K-5 (She is great with all ages); Stacy McAnulty, NC author of Dear Santasaurus. She has 5 new books coming out in 2016! The fee on her website is $400, but she had a half price special going on last Christmas when Tina Heitman invited her for 3-5. This year, Tina invited her for K-3 and she still gave her the half price rate! www.stacymcanulty.com
Our next PLC is Wednesday, February 17 from 2-4pm at Wallburg Elementary. Thank you Amy for hosting us! Hope to see everyone there!
This week's post is from Dianne Wright, media coordinator at Friendship Elementary. Dianne held a used book sale in December to raise money for the school library.
A Used Book Sale in December gives the media center an opportunity to raise money for books to add to the collection. Students enjoy purchasing books for their family to give as holiday gifts. It is a highlight at Friendship’s media center each December! Here is one volunteer’s comments about the Annual Used Book Sale.
“Kids can come in with a handful of change and walk away with something special. For just a little bit more, they can have wrapped presents for their whole family.
The used book sale is fun for the kids but the volunteers also look forward to it. We get together and wrap and laugh, catch up with each other and share stories.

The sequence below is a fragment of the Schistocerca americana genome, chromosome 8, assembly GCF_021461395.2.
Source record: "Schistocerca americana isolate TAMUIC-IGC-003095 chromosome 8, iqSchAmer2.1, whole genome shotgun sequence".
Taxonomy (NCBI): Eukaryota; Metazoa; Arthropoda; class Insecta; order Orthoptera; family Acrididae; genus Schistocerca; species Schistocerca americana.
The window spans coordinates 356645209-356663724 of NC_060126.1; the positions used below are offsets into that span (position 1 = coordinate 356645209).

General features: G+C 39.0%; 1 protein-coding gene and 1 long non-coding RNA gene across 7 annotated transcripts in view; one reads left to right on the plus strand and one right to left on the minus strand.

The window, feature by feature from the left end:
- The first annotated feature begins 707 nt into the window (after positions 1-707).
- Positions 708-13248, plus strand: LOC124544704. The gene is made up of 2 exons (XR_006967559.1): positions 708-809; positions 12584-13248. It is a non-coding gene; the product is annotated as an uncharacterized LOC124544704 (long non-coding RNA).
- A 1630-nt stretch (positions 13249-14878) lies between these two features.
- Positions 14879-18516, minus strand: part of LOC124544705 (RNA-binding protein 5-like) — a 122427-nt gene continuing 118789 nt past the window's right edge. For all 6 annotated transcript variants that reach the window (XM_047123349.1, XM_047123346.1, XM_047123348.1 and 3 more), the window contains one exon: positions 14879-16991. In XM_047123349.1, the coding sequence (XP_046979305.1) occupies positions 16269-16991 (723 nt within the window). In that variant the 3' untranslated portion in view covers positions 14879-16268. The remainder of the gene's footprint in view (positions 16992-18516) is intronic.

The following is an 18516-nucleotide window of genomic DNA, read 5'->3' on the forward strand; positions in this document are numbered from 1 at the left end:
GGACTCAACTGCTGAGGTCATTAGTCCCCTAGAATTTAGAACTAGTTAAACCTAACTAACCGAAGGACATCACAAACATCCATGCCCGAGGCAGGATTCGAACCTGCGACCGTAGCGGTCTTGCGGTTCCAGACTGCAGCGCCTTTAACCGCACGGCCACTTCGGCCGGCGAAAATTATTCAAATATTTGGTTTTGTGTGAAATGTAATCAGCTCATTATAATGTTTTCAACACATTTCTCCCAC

One of the best parts is watching the kids' faces light up when we deliver their wrapped presents to their class rooms. They get so excited about the pretty packages they get to take home.
Below are a few quotes from interviews I conducted with 4 students and a parent. These capture the essence, impact, and success of our Annual December Used Book Sale.
Ayden, a 3rd grader, ( a teacher’s son) said:
The books are cheap and so many to pick from for different kinds of people. It is not that hard to find books that you want to buy. I got one for my sister that she said she wanted at Barnes and Noble. It was a lot cheaper here. My dad is a fan of the Red Sox and he is a fan for that team. My mom is a teacher and I found a book she can read to her class. My little sister is creative and I found a silly book that she would like.
Elizabeth, a 3rd grader, (a teacher’s daughter): It gives me an opportunity to get books that are not that expensive. There are a lot of options of books that you can find. There are a lot of good adult books too. I got an army book for my brother, a cookbook for my mother, and little books for my baby cousin, and some books that I will enjoy.